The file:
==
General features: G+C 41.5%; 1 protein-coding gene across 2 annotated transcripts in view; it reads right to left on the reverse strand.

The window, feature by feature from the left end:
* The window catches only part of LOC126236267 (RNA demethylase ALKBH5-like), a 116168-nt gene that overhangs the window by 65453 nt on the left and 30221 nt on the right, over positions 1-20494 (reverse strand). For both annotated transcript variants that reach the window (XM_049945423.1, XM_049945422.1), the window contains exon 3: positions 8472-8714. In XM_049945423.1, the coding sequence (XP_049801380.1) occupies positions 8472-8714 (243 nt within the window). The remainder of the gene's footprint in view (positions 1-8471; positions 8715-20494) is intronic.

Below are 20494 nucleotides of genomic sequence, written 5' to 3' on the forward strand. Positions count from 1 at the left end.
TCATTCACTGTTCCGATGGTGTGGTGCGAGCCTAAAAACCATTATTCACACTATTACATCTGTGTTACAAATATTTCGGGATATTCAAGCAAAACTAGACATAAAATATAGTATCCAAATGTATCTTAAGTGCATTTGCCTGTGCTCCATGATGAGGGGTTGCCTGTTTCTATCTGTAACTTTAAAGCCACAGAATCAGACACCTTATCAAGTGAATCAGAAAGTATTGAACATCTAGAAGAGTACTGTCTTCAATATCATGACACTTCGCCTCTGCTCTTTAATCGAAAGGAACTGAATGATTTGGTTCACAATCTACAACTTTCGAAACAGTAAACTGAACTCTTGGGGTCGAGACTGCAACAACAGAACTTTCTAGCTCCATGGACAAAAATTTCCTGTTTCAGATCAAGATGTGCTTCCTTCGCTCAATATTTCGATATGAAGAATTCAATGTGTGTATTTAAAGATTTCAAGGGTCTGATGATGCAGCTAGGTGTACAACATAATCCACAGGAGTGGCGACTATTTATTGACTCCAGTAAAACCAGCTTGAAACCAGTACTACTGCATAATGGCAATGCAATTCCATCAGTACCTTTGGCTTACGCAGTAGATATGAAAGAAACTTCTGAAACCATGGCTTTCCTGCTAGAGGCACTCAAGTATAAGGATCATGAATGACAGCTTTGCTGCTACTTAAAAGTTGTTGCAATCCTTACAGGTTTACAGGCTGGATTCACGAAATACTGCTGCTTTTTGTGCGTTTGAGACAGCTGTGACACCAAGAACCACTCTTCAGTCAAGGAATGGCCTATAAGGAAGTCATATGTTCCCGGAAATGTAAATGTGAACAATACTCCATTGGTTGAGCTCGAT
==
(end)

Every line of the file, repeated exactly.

General features: G+C 41.5%; 1 protein-coding gene across 2 annotated transcripts in view; it reads right to left on the reverse strand.

The window, feature by feature from the left end:
* The window catches only part of LOC126236267 (RNA demethylase ALKBH5-like), a 116168-nt gene that overhangs the window by 65453 nt on the left and 30221 nt on the right, over positions 1-20494 (reverse strand). For both annotated transcript variants that reach the window (XM_049945423.1, XM_049945422.1), the window contains exon 3: positions 8472-8714. In XM_049945423.1, the coding sequence (XP_049801380.1) occupies positions 8472-8714 (243 nt within the window). The remainder of the gene's footprint in view (positions 1-8471; positions 8715-20494) is intronic.

Below are 20494 nucleotides of genomic sequence, written 5' to 3' on the forward strand. Positions count from 1 at the left end.
TCATTCACTGTTCCGATGGTGTGGTGCGAGCCTAAAAACCATTATTCACACTATTACATCTGTGTTACAAATATTTCGGGATATTCAAGCAAAACTAGACATAAAATATAGTATCCAAATGTATCTTAAGTGCATTTGCCTGTGCTCCATGATGAGGGGTTGCCTGTTTCTATCTGTAACTTTAAAGCCACAGAATCAGACACCTTATCAAGTGAATCAGAAAGTATTGAACATCTAGAAGAGTACTGTCTTCAATATCATGACACTTCGCCTCTGCTCTTTAATCGAAAGGAACTGAATGATTTGGTTCACAATCTACAACTTTCGAAACAGTAAACTGAACTCTTGGGGTCGAGACTGCAACAACAGAACTTTCTAGCTCCATGGACAAAAATTTCCTGTTTCAGATCAAGATGTGCTTCCTTCGCTCAATATTTCGATATGAAGAATTCAATGTGTGTATTTAAAGATTTCAAGGGTCTGATGATGCAGCTAGGTGTACAACATAATCCACAGGAGTGGCGACTATTTATTGACTCCAGTAAAACCAGCTTGAAACCAGTACTACTGCATAATGGCAATGCAATTCCATCAGTACCTTTGGCTTACGCAGTAGATATGAAAGAAACTTCTGAAACCATGGCTTTCCTGCTAGAGGCACTCAAGTATAAGGATCATGAATGACAGCTTTGCTGCTACTTAAAAGTTGTTGCAATCCTTACAGGTTTACAGGCTGGATTCACGAAATACTGCTGCTTTTTGTGCGTTTGAGACAGCTGTGACACCAAGAACCACTCTTCAGTCAAGGAATGGCCTATAAGGAAGTCATATGTTCCCGGAAATGTAAATGTGAACAATACTCCATTGGTTGAGCTCGAT